Curia regis is a Latin term meaning "royal council" or "king's court." It was the name given to councils of advisors and administrators who served early French kings as well as to those serving Norman and later kings of England.
|Houses||Magnum Concilium and the Royal Court|
|Succeeded by||Parliament of England|
The Magnum Concilium political groups
Officers of the court
Archbishops, Bishops and certain Abbots
The Royal Court political groups
|Officers of the court
The Norman kings, following the conquest of England, used a council called the curia regis to conduct much of the business of state in England. It was similar to, but not the same as the Witenagemot (or Witan) which advised the Anglo-Saxon kings of England, and the Curia Ducis which served the Dukes of Normandy. This council existed in two forms. The first was the great curia regis or Magnum Concilium, composed of the tenants-in-chief, the great officers of the king's court, and those ecclesiastics who held lands of the king.[a] This council met on special occasions and were summoned by the king. When not in session it was replaced by a smaller council which itself was in continuous session called the lesser or small curia regis made up of the king's officers of state and those magnates who were at court. The lesser curia regis was in essence the king's royal court and as such was an itinerant court that followed the king in all his travels. The king, when traveling throughout his realm and as an integral part of the court, often heard suitors in person.
The curia regis in either of its two forms did the business of state whether legislative, judicial, or diplomatic. These functions were executed seamlessly with no regard to specialized functions. Neither the greater or lesser curia regis was subservient to the other, as it was considered the same entity. Under the Norman kings the business of government was handled the same regardless of which curia was meeting at the time.
In judicial matters, the basis for the law remained the Anglo-Saxon laws of Edward the Confessor which both William the Conqueror and Henry I promised to uphold. The powers of the sheriffs were retained as well as those of the communal courts (Hundred Courts and Shire Courts). The curia regis attempted to maintain continuity with its predecessor as the Norman kings wanted to be seen as the lawful successors of Edward the Confessor.
Evolution into specialist institutions
Gradually the curia regis began to branch off into entities which formed into other institutions,[b] one of the first being the exchequer which specialized in the financial matters of government. During the thirteenth century the two forms of the curia themselves began to separate. Even after a split between the two parts both continued to involve themselves in all three functions of the original curia and only slowly began to specialize in one function over the others.
The great curia regis after taking on representative elements formed into Parliament. The first mention of a court of the king's bench (curia regis) being termed "Parliament" was in 1236 during the Michaelmas term (of the great curia regis).
Parliament of England
In France the King's Court, called the Curia Regis in Latin, functioned as an advisory body under the early Capetian kings. It was composed of a number of the king's trusted advisers but only a few traveled with the king at any time. By the later twelfth century it had become a judicial body with a few branching off to remain the king's council.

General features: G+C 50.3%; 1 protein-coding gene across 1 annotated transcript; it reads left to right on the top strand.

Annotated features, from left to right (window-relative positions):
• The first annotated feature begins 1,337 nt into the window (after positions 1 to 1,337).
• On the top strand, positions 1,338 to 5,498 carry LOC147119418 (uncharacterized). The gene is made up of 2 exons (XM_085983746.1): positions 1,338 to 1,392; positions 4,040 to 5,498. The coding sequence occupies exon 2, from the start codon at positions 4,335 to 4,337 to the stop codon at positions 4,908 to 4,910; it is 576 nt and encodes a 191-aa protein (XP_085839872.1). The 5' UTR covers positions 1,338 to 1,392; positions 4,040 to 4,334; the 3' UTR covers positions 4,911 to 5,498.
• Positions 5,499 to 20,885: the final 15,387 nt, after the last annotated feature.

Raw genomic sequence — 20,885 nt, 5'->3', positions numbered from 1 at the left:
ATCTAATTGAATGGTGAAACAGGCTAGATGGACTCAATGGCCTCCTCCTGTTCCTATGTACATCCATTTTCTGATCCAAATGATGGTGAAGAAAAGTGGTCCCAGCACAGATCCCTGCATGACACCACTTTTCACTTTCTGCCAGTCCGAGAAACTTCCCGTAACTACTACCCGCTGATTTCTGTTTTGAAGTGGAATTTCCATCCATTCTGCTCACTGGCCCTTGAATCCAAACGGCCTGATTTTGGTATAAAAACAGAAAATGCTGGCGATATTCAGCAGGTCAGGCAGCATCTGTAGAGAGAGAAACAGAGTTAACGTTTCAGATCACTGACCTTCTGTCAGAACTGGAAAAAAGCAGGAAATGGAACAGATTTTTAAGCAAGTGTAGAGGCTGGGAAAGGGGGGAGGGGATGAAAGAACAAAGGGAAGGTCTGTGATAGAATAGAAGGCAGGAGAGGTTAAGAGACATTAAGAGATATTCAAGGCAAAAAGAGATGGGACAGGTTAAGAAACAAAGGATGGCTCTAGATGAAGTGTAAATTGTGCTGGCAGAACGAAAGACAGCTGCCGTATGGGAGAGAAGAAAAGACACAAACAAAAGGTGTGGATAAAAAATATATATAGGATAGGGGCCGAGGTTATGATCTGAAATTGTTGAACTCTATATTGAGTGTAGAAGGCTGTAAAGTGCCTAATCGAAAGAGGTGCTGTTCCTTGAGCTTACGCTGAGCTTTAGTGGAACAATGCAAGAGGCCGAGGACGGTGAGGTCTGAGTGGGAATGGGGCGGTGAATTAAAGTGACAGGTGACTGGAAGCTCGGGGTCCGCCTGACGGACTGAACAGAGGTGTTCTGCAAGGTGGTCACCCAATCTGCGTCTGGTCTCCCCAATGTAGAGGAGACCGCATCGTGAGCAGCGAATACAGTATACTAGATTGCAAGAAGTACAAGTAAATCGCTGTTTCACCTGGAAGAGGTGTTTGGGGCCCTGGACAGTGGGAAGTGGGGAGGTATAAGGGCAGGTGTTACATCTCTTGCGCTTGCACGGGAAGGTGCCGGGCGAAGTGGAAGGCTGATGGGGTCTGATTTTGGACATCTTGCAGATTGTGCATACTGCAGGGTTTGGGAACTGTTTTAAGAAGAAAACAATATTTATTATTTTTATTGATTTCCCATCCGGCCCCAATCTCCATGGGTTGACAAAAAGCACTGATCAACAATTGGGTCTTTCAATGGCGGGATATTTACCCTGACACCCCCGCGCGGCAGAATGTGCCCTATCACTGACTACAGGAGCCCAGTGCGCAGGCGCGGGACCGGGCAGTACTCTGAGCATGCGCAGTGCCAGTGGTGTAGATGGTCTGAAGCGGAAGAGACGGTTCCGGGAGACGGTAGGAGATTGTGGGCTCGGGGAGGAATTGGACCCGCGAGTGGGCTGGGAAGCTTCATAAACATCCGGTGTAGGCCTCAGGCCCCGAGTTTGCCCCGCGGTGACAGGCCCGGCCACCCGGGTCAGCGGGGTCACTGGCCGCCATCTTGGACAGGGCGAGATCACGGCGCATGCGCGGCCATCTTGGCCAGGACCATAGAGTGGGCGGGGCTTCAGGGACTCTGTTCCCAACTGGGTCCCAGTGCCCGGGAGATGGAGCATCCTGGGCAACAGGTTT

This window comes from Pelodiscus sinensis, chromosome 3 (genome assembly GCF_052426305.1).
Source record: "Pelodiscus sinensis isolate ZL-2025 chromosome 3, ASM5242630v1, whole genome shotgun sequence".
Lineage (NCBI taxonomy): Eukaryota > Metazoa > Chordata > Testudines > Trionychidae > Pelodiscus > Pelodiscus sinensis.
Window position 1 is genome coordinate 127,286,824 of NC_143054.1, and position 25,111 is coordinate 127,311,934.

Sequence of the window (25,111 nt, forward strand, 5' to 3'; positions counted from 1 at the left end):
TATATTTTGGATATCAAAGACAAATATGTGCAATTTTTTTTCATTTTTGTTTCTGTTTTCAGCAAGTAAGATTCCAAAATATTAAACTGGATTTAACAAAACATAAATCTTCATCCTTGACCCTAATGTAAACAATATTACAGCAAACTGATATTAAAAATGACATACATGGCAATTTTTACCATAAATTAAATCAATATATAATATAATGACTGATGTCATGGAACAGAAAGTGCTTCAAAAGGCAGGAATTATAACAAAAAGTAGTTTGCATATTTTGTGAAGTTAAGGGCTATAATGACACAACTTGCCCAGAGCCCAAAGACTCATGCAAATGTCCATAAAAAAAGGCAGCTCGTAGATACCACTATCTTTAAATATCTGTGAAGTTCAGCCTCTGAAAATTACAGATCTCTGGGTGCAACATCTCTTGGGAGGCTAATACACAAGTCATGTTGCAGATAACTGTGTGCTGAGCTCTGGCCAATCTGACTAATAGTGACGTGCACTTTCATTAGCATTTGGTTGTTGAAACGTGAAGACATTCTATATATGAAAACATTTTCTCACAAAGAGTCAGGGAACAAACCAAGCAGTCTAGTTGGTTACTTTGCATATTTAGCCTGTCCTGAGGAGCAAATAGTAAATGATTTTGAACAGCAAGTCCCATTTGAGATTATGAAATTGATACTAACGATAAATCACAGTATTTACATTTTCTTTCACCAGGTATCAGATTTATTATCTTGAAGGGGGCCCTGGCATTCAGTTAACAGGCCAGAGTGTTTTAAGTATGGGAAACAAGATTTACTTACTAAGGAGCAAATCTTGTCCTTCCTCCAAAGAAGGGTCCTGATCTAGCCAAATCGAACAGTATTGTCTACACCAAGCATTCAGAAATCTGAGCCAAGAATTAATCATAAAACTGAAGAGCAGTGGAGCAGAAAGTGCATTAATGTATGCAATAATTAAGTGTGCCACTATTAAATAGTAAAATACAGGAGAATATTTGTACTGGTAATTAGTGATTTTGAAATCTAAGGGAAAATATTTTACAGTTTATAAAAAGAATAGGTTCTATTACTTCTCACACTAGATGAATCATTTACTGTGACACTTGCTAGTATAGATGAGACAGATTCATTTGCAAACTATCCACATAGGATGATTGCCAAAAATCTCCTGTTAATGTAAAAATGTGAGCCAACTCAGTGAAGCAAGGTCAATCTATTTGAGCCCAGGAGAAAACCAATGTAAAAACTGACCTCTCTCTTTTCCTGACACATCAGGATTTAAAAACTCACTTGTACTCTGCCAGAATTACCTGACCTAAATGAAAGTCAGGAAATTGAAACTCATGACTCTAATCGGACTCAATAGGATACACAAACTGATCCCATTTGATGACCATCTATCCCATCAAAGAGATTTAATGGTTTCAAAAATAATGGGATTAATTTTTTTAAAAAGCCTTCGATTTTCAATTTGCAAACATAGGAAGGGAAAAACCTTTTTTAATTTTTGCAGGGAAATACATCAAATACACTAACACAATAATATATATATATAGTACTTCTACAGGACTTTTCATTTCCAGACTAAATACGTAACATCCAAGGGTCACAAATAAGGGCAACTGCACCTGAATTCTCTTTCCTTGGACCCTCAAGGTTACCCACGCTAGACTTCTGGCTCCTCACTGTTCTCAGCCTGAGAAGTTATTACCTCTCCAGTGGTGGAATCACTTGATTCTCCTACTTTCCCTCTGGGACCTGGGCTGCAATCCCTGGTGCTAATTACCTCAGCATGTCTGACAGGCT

By the fourteenth century the term curia regis was no longer used. However, it was a predecessor to later sovereign assemblies: the Parlement, which was a judiciary body, the Chamber of Accounts, which was a financial body, and the King's Council.
- The ecclesiastics included archbishops, bishops and certain abbots. William the Conqueror required homage of all bishops and abbots for their lands prior to their consecration, so they were summoned to the curia regis as barons. See: William A. Morris, 'The Lesser Curia Regis Under the First Two Norman Kings of England', The American Historical Review, Vol. 34, No. 4 (Jul., 1929), p. 772 & notes 3, 4 and 5.
- In his article, 'The Descendants of the Curia Regis', George Burton Adams has provided a simplified chart showing the major offshoots of the curia regis into branches such as the Privy Council, the Cabinet, the Star Chamber, Chancery and House of Lords, and others. See: George Burton Adams, 'The Descendants of the Curia Regis', The American Historical Review, Vol. 13, No. 1 (Oct., 1907), pp. 11-15.
- William A. Morris, 'The Lesser Curia Regis Under the First Two Norman Kings of England', The American Historical Review, Vol. 34, No. 4 (Jul., 1929), p. 772
- William Searle Holdsworth, A History of English Law, Vol. I (Boston: Little, Brown, and Company, 1922), p. 32
- George Burton Adams, 'The Descendants of the Curia Regis', The American Historical Review, Vol. 13, No. 1 (Oct., 1907), p. 12
- William Searle Holdsworth, A History of English Law, Vol. I (Boston: Little, Brown, and Company, 1922), p. 33
- George Burton Adams, 'The Descendants of the Curia Regis', The American Historical Review, Vol. 13, No. 1 (Oct., 1907), p. 13
- George Burton Adams, 'The Descendants of the Curia Regis', The American Historical Review, Vol. 13, No. 1 (Oct., 1907), pp. 13-14
- George Burton Adams, 'The Descendants of the Curia Regis', The American Historical Review, Vol. 13, No. 1 (Oct., 1907), p. 14
- H. G. Richardson and G. O. Sayles, 'The Earliest Known Official Use of the Term "Parliament"', The English Historical Review, Vol. 82, No. 325 (Oct., 1967), p. 747
- William Kibler, Medieval France: An Encyclopedia (Routledge, 1995), p. 255
- Arthur Augustus Tilley, Medieval France: A Companion to French Studies (New York: Cambridge University Press, 1922), p. 72